The most transformative part about becoming a forager is that you’ll start to notice more. You’ll probably start putting together a mental map of nut trees in your neighborhood. You’ll pay attention to leaf shapes and telltale stains on the sidewalk, and you might plan outings around the locations of particularly promising trees. You may work up the courage to talk to a neighbor you’ve never met to ask if you can collect acorns from their oak tree. Before you know it, you’ll see your community as a landscape of edible crops, and it’ll feel more like a village now that you’ve connected with former strangers.
A Good Adventure Finding Foraged Nuts
On Saturdays in late fall, foragers haul bucket after bucket to the nuttery for processing. Each drop-off feels a little festive. We’re contributing to a collective project of shifting more calories to the local area, and shifting our mindsets toward a more cooperative, perennial-based food system.
This past December, after the foraging season ended, I received my share: 18 pounds of dehulled and cracked black walnuts. We foragers gathered for an end-of-season celebration, where we sampled innovative nut-based delicacies, including acorn flour crackers, hickory and black walnut oils, nut “cheeses,” nut-based pesto, acorn “olives,” and acorn-based chocolate desserts. And that, of course, is why we’re doing this: We’re rediscovering forgotten flavors and inventing new ones, and both make for a good adventure.
Interview with Justin Holt of Asheville Nuttery
Mari: One of the challenges to the wider adoption of locally grown nut-based foods is the lack of cultural knowledge around harvesting, processing, and cooking with nuts and acorns. How do you address that challenge?
Justin: Working to align our cultural values and practices with trees and perennial agriculture is more important to me than planting trees. Sure, it’s important to be out there planting the trees and developing the infrastructure, but what matters to me most is engaging our community about this. That’s what has made it feasible for us to do what we do now. We are able to access land because we’ve negotiated leases with landowners, and we get such a large supply of nuts because we’ve involved the community in foraging nuts. Community engagement is in the DNA of our project.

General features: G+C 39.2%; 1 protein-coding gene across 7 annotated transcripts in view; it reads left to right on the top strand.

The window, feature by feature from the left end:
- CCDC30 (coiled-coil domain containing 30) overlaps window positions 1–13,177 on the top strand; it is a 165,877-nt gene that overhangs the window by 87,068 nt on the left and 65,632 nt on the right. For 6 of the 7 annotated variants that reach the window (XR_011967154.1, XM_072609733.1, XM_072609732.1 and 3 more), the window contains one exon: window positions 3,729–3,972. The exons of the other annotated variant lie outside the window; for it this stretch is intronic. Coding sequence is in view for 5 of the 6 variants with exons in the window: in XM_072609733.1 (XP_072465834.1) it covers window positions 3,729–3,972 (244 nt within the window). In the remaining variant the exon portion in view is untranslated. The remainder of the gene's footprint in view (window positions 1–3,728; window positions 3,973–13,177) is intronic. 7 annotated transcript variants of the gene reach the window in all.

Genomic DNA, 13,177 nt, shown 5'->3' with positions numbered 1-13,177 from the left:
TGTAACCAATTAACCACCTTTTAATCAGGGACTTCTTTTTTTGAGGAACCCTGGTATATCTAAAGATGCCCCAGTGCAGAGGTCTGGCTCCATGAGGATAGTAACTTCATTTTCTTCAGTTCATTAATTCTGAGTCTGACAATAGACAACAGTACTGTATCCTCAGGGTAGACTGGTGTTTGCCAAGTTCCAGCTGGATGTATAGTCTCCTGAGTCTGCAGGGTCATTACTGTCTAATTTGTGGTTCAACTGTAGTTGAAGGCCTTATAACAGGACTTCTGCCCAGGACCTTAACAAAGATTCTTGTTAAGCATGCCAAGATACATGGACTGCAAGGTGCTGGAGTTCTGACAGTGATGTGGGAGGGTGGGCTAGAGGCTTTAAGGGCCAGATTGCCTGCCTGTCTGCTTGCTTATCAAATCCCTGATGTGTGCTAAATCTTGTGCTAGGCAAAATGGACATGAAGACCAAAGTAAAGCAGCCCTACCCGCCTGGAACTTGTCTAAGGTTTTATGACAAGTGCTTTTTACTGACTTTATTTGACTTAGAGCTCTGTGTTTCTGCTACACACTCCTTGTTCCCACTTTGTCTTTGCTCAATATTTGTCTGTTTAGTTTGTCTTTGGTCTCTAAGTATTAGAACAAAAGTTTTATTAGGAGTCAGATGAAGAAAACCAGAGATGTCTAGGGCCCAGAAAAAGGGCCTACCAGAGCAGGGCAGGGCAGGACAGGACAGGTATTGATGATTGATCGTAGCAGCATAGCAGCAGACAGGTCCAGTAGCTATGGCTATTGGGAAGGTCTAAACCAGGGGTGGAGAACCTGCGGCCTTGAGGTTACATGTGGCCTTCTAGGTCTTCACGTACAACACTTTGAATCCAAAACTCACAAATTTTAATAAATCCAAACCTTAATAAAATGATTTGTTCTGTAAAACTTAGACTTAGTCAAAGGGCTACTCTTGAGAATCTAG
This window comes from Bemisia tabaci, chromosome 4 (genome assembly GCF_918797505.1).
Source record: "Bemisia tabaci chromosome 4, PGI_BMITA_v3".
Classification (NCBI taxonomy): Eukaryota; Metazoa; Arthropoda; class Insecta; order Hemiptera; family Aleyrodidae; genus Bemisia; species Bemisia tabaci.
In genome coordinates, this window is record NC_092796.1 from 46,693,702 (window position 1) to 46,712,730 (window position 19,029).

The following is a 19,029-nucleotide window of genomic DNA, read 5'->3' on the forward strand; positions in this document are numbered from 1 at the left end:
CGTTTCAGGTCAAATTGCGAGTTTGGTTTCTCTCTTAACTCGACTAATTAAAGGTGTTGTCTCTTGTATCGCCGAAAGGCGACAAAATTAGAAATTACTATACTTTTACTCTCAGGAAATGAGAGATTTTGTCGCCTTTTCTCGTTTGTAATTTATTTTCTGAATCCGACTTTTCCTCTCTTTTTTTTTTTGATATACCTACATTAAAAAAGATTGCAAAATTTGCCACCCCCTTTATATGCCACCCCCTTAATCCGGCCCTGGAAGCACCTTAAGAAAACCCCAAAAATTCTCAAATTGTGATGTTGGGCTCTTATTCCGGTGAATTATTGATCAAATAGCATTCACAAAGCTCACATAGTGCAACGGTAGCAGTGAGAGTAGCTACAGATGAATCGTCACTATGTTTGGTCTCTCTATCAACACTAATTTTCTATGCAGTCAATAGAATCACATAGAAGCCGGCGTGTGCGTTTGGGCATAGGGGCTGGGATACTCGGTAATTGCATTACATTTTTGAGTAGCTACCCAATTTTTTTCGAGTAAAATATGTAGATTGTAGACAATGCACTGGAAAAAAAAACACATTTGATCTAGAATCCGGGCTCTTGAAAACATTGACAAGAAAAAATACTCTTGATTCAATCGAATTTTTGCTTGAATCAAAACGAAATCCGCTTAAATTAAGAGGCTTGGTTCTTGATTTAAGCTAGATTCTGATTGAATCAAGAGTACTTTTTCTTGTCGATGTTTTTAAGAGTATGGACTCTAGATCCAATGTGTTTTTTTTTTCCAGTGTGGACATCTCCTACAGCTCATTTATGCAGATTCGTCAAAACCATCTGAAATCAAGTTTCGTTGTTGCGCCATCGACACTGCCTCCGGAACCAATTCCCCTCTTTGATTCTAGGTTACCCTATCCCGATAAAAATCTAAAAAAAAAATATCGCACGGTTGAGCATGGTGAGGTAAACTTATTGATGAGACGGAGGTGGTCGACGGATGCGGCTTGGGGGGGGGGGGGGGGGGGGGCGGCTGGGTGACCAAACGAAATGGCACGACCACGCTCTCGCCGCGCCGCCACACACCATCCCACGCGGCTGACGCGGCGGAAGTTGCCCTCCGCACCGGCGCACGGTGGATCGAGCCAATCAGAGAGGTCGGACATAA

Mari: In many ways, you have to change people’s perceptions of what counts as food.
Justin: Yes. When we go to events, there’s often a handful of people who seem mildly interested in, say, acorn flour, and they say, “Oh, I didn’t know you could eat that.” And then they move on. But maybe they go home and tell a friend about it, or maybe they come back next year and actually taste the product. Slowly, people become more curious. The flavors are strong, and some people get excited about the novelty factor. They just have to wrap their head around how they might want to use the product in cooking.